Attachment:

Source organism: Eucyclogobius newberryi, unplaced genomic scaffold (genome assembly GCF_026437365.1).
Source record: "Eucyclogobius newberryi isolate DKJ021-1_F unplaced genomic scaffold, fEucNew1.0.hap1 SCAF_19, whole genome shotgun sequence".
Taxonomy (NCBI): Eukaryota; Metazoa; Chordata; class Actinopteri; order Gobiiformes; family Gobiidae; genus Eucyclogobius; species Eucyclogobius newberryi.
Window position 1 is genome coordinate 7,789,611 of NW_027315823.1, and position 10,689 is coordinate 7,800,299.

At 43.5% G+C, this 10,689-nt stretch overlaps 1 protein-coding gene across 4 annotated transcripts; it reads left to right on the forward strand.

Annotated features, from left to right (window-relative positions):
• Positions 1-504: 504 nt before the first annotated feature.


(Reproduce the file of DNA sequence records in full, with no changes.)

Source organism: Eucyclogobius newberryi, unplaced genomic scaffold (genome assembly GCF_026437365.1).
Source record: "Eucyclogobius newberryi isolate DKJ021-1_F unplaced genomic scaffold, fEucNew1.0.hap1 SCAF_19, whole genome shotgun sequence".
Taxonomy (NCBI): Eukaryota; Metazoa; Chordata; class Actinopteri; order Gobiiformes; family Gobiidae; genus Eucyclogobius; species Eucyclogobius newberryi.
Window position 1 is genome coordinate 7,789,611 of NW_027315823.1, and position 10,689 is coordinate 7,800,299.

At 43.5% G+C, this 10,689-nt stretch overlaps 1 protein-coding gene across 4 annotated transcripts; it reads left to right on the forward strand.

Annotated features, from left to right (window-relative positions):
• Positions 1-504: 504 nt before the first annotated feature.